Pre-K with Simply Learning Kids Blog

I have loved using the literature units at Simply Learning Kids (SLK). This blogger mom has done everything right. Her original plans are detailed and creative. You do not need to commit to homeschool to do her activities, there is so much you can do on her site with your child just for fun or rainy day activities.

I honestly needed help finding good literature at the preschool level as I neglected to find these type of stories in English since I was so focused on keeping Chinese the dominant language in our home. Our books were mostly Usborne and by itself, it isn’t enough (and I’m sorry to say that because I am a consultant though inactive) because Usborne is mostly informational and really lacks in quality of storybooks—the classics we grew up with combined with some new modern stories—the good quality literature that helps kids love reading and in the habit of hearing a story unfold.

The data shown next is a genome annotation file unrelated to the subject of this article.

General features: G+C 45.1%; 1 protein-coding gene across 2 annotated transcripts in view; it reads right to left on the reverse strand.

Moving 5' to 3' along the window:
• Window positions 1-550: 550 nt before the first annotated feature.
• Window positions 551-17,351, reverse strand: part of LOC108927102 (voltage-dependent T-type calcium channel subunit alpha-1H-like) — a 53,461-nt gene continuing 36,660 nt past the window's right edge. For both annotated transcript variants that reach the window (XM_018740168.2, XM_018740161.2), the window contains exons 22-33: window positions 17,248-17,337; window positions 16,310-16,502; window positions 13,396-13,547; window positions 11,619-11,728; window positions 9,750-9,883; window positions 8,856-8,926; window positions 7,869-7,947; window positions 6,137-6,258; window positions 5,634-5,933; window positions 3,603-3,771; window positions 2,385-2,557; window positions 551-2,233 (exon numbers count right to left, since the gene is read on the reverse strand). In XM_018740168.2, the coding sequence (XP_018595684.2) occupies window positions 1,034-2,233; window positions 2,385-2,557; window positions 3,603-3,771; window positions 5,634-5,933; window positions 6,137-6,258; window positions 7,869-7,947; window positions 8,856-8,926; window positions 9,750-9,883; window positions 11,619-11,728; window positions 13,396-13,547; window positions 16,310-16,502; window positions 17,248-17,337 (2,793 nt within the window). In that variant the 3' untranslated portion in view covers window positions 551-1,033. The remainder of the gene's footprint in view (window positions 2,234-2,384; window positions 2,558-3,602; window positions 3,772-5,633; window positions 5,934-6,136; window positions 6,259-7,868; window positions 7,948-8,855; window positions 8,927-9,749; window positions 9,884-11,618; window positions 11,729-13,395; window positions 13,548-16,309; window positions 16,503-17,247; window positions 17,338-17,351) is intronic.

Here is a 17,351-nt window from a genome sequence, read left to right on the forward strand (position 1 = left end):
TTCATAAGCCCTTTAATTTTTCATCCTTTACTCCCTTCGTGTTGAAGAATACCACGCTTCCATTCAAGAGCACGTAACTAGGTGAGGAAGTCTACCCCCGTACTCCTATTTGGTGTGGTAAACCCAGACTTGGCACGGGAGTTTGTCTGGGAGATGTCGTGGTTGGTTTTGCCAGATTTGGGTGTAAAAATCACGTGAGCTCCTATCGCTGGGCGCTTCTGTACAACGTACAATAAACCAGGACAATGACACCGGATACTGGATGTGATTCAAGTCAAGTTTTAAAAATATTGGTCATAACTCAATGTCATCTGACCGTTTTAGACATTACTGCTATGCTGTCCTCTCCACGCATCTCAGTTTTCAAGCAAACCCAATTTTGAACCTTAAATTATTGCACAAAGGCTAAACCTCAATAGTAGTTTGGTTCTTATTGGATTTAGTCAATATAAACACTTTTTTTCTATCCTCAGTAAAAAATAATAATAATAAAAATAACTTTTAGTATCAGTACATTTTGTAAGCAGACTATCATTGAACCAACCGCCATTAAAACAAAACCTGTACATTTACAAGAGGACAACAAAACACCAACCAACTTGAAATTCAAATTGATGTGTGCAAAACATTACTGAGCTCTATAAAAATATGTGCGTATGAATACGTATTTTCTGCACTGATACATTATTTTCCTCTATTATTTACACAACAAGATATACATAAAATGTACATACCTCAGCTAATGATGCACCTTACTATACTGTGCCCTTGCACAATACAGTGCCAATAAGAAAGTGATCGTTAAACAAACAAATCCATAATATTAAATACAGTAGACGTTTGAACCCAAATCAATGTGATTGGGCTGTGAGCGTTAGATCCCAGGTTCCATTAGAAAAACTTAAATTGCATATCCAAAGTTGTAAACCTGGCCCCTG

SLK mom has transitioned to using the Peaceful Preschool (PP) from Peaceful Press. It’s similar but not completely the same style as her old curriculum. In comparison to PP, the original units at SLK are more time consuming work to prep but at the same time, it’s just prepping paper and lamination. I can do it while binge-watching Netflix. 

PP is a different style of prep work. I feel like PP is more Waldorf and Montessori in style than I’d like to be, so I’d like to apply some of the concepts, it’s just super difficult to with two toddlers and a preschooler. They bake bread, make all-natural cleaners and homemade play dough; I just don’t have time to do these things with my kids right now in my current life situation. I need a curriculum that is already made without time-consuming activities. (Also, because I have placed more emphasis on learning Chinese, I have skipped over a lot of material, like poems, for now. I have a lot of material to go over, more than the regular homeschooling family.)